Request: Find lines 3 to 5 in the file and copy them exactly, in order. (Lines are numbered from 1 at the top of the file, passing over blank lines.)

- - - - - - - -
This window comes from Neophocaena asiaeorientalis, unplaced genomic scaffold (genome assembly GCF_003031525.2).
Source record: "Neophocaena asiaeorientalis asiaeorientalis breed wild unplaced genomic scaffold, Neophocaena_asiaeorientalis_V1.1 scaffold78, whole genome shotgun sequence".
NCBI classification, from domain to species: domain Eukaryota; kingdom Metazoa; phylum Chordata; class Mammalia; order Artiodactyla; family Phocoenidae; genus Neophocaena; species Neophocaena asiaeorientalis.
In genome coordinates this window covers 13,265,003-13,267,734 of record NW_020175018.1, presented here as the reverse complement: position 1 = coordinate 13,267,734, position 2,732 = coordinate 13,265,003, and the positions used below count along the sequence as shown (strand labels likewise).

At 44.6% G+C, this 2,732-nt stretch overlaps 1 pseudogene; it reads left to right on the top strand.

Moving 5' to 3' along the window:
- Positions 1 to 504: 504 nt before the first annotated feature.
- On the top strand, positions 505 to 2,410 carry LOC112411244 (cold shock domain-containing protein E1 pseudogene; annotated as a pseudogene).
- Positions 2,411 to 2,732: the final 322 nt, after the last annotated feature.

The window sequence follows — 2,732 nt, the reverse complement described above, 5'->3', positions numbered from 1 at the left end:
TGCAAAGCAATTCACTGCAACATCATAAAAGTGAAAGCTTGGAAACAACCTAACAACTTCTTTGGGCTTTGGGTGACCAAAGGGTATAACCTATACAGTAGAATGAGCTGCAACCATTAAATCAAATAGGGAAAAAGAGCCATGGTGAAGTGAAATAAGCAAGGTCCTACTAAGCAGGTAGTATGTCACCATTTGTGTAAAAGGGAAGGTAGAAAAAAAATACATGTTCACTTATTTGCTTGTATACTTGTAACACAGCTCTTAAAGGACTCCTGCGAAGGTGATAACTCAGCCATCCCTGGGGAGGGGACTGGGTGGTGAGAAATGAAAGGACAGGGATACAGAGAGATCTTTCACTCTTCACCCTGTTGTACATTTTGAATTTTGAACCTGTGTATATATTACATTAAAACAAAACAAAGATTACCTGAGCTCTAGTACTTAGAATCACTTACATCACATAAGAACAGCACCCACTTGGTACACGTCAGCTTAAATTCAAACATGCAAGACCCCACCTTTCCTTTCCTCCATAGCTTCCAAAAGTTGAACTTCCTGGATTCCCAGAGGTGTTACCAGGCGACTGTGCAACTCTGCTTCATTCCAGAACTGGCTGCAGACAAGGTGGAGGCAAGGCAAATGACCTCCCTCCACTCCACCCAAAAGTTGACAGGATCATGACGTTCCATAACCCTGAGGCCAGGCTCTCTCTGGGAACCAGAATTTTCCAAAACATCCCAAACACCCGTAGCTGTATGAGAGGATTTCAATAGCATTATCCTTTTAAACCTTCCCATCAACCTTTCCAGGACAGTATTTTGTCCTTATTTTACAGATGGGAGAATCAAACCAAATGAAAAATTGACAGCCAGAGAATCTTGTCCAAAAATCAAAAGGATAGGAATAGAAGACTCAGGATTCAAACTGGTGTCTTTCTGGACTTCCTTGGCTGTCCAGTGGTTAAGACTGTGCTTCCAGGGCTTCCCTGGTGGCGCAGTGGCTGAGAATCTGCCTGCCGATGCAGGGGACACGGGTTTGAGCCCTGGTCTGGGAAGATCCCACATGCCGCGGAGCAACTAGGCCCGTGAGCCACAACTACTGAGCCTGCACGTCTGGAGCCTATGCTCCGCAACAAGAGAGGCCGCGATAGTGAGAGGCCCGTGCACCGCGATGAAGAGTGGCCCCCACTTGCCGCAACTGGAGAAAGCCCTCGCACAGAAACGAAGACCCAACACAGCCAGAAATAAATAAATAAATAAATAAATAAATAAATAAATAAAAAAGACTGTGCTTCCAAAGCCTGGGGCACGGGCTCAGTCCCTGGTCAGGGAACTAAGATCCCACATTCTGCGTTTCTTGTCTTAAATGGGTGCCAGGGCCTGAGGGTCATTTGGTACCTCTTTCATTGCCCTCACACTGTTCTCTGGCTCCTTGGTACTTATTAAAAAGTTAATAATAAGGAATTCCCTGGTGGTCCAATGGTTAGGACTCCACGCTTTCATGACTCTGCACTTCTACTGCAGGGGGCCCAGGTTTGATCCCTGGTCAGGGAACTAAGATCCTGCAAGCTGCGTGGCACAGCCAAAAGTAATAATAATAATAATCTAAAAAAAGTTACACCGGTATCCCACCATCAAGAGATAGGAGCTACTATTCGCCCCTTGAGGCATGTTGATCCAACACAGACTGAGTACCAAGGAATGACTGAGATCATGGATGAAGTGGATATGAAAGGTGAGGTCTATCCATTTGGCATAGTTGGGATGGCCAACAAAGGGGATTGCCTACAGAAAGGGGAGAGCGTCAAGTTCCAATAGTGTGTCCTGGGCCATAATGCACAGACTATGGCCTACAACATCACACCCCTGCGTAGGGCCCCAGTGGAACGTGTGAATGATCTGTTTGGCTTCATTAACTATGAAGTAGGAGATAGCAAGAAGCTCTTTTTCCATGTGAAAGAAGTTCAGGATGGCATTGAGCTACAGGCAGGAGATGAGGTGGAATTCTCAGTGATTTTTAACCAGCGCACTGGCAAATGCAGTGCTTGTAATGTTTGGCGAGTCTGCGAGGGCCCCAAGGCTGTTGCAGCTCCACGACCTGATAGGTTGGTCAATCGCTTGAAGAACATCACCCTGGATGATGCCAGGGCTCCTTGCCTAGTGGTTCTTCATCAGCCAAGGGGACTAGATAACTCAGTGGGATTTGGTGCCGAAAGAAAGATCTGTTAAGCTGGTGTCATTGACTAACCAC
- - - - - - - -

NCBI classification, from domain to species: domain Eukaryota; kingdom Metazoa; phylum Chordata; class Mammalia; order Artiodactyla; family Phocoenidae; genus Neophocaena; species Neophocaena asiaeorientalis.
In genome coordinates this window covers 13,265,003-13,267,734 of record NW_020175018.1, presented here as the reverse complement: position 1 = coordinate 13,267,734, position 2,732 = coordinate 13,265,003, and the positions used below count along the sequence as shown (strand labels likewise).

At 44.6% G+C, this 2,732-nt stretch overlaps 1 pseudogene; it reads left to right on the top strand.